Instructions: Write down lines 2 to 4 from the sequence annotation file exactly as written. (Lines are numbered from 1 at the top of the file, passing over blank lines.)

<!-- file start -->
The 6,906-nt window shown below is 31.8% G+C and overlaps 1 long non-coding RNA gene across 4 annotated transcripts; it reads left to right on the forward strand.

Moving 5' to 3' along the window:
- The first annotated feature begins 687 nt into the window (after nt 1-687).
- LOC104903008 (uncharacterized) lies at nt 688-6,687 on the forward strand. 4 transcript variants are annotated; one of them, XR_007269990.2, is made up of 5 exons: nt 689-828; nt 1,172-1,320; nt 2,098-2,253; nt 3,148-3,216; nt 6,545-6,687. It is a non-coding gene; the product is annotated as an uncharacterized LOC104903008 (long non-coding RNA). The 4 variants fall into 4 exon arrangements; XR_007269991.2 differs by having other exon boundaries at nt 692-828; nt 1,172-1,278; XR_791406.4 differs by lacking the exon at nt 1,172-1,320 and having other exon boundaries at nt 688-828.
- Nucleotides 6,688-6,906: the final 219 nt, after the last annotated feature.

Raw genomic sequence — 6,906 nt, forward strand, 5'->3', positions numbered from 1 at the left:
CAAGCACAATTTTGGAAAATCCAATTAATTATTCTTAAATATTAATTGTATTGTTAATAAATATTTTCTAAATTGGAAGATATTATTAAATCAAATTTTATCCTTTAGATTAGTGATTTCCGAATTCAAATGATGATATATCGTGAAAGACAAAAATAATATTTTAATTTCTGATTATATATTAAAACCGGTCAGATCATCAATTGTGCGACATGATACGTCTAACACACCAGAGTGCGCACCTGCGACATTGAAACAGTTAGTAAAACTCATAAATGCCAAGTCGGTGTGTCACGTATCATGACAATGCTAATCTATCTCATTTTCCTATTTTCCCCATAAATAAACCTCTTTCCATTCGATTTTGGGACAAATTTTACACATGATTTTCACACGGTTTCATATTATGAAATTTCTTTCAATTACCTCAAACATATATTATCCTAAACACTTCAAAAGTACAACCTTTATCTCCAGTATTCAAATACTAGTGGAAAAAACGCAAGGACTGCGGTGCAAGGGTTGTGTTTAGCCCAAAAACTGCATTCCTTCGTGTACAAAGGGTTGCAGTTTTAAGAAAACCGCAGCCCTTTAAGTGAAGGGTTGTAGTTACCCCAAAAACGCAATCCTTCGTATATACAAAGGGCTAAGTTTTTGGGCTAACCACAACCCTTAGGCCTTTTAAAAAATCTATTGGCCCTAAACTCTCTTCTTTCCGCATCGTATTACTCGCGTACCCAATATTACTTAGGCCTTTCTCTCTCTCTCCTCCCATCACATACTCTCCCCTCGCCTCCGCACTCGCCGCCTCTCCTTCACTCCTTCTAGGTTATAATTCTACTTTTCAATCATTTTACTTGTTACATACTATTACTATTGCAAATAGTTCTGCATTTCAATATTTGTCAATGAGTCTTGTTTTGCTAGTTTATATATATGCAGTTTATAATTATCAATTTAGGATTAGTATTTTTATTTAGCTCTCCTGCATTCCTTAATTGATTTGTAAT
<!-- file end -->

Moving 5' to 3' along the window:
- The first annotated feature begins 687 nt into the window (after nt 1-687).
- LOC104903008 (uncharacterized) lies at nt 688-6,687 on the forward strand. 4 transcript variants are annotated; one of them, XR_007269990.2, is made up of 5 exons: nt 689-828; nt 1,172-1,320; nt 2,098-2,253; nt 3,148-3,216; nt 6,545-6,687. It is a non-coding gene; the product is annotated as an uncharacterized LOC104903008 (long non-coding RNA). The 4 variants fall into 4 exon arrangements; XR_007269991.2 differs by having other exon boundaries at nt 692-828; nt 1,172-1,278; XR_791406.4 differs by lacking the exon at nt 1,172-1,320 and having other exon boundaries at nt 688-828.